Reformed Theology

ElderDad's picture

There may have previously been a thread on this subject, but I don't find it high enough in the list to see it. Therefore, I will start a thread and let it take its course. The purpose of this topic is to provide a place other than the Study of the Gospel of John, where it has become a side issue with considerable activity. Unfortunately, it is off-track there, so here it is in the open forum. The purpose is to give a place to post items dealing with traditional Reformed Theology. Because CCEL comes out of the Reformed community, there are many books dealing with Reformed Theology and Preaching in the CCEL library. However, in keeping with the ecumenical effort of the founders and supporters of this site, there are also books in the CCEL library that disagree with Reformed Theology. Sooooo, let me remind all participants in this forum, "Keep it loving, or keep it at home."

Randy Seiver's picture

Luther and Reformed Theology

You have raised a number of interesting issues. There is little question Calvin and others wrote with greater precision than did Luther on many issues. Even Calvin's views have become more finely honed and in some cases altered in the development of Reformed Theology.

Re: the issue of Double Predestination, the Westminster Larger Catechism states,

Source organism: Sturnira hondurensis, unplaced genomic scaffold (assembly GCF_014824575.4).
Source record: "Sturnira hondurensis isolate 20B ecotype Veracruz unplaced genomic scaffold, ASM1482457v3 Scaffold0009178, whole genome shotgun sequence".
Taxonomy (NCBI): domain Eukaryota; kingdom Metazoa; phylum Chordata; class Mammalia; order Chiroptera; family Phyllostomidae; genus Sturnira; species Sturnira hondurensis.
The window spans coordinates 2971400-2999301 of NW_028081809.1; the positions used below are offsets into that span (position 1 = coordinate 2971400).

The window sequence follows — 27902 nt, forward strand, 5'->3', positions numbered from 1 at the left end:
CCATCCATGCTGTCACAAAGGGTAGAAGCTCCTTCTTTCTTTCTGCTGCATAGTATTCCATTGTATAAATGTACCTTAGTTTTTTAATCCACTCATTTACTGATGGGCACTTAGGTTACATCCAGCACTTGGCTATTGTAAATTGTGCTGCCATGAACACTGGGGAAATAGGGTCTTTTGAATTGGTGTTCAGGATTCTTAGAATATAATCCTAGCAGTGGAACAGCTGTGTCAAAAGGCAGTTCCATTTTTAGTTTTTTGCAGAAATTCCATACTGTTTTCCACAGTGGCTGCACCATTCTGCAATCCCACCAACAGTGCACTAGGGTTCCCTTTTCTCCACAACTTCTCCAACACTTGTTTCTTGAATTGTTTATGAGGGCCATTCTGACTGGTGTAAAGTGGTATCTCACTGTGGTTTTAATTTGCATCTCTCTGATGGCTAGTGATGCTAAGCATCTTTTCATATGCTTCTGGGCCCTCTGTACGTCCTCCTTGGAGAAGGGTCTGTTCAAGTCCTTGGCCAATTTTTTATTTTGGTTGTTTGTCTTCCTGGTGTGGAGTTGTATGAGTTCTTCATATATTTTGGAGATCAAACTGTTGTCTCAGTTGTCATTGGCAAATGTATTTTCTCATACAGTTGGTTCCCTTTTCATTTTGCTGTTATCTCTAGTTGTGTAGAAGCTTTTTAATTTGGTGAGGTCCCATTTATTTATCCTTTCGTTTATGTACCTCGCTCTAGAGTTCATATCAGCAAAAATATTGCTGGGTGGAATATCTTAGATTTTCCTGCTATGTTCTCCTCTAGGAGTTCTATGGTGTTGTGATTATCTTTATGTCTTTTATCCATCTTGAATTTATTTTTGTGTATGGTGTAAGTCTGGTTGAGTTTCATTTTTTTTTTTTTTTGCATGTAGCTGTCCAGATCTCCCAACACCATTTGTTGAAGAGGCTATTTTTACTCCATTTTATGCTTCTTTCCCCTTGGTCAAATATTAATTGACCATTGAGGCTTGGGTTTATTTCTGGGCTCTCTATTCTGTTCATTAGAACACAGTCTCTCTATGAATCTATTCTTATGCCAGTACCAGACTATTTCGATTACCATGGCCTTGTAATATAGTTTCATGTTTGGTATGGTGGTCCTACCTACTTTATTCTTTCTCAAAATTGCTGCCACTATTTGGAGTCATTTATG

"Q. 13. What hath God especially decreed concerning angels and men?

A. God, by an eternal and immutable decree, out of his mere love, for the praise of his glorious grace, to be manifested in due time, hath elected some angels to glory; and in Christ hath chosen some men to eternal life, and the means thereof: and also, according to his sovereign power, and the unsearchable counsel of his own will (whereby he extendeth or withholdeth favor as he pleaseth), hath passed by and foreordained the rest to dishonor and wrath, to be for their sin inflicted, to the praise of the glory of his justice."

It is interesting to me that regarding the non-elect, the Westminster Divines stated first that God has "passed by" the rest. . . . Then they stated that he "foreordained" them to this end. My understanding of this issue is that Divine election is unnecessary in the matter of the eternal damnation of the unregenerate. All God must do is leave them to themselves and their own depraved desires. Still, since nothing occurs apart from God's eternal decree ["He has foreordained whatsoever comes to pass."], even this cannot be excluded from his plan. For this reason, I would not talk about "Double Predestination" but all inclusive predestination. "Not a sparrow falls to the ground without your Father."

Re: the issue of resistible vs. irresistible grace, I am still looking for all those verses that give the impression that God's grace is resistible. The best the Remonstrants could come up with was Acts 7:51 " . . .you always resist the Holy Spirit. . . ." The operative word here is "ALWAYS." This teaches us not about the resistibility of grace but about the persistent depravity and rebellion of sinners. If God's grace were not invincible, no sinner would lay down his weapons of treasonous warfare against God.

Does that mean God has not called those who are currently unsaved? That is exactly what it means. If he had called them, they would have come to faith since it is his call that unites us to Christ (see 1 Cor 1:9).

I think we need to define what we are discussing here more carefully. Is Luther's theology "Reformed Theology?" Yes, in the sense that he was a Reformer. Therefore, his theology would have to be reformed theology. Did he believe and teach doctrines consistent with what has come to be known as "Reformed Theology?" Not in every instance, I think.